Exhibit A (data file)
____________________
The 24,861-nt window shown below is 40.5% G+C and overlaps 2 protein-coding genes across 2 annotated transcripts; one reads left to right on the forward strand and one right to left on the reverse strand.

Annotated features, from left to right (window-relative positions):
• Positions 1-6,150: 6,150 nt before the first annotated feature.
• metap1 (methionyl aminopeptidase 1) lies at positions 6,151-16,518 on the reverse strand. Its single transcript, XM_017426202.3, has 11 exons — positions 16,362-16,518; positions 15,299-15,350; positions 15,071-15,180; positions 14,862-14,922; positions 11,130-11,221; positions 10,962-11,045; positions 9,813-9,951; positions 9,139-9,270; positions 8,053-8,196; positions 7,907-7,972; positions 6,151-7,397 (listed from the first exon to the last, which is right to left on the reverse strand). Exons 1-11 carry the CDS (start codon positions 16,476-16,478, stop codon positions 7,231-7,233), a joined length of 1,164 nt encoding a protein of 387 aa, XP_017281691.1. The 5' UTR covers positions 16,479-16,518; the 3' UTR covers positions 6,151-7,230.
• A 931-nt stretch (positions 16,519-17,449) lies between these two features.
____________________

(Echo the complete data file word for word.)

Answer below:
The 24,861-nt window shown below is 40.5% G+C and overlaps 2 protein-coding genes across 2 annotated transcripts; one reads left to right on the forward strand and one right to left on the reverse strand.

Annotated features, from left to right (window-relative positions):
• Positions 1-6,150: 6,150 nt before the first annotated feature.
• metap1 (methionyl aminopeptidase 1) lies at positions 6,151-16,518 on the reverse strand. Its single transcript, XM_017426202.3, has 11 exons — positions 16,362-16,518; positions 15,299-15,350; positions 15,071-15,180; positions 14,862-14,922; positions 11,130-11,221; positions 10,962-11,045; positions 9,813-9,951; positions 9,139-9,270; positions 8,053-8,196; positions 7,907-7,972; positions 6,151-7,397 (listed from the first exon to the last, which is right to left on the reverse strand). Exons 1-11 carry the CDS (start codon positions 16,476-16,478, stop codon positions 7,231-7,233), a joined length of 1,164 nt encoding a protein of 387 aa, XP_017281691.1. The 5' UTR covers positions 16,479-16,518; the 3' UTR covers positions 6,151-7,230.
• A 931-nt stretch (positions 16,519-17,449) lies between these two features.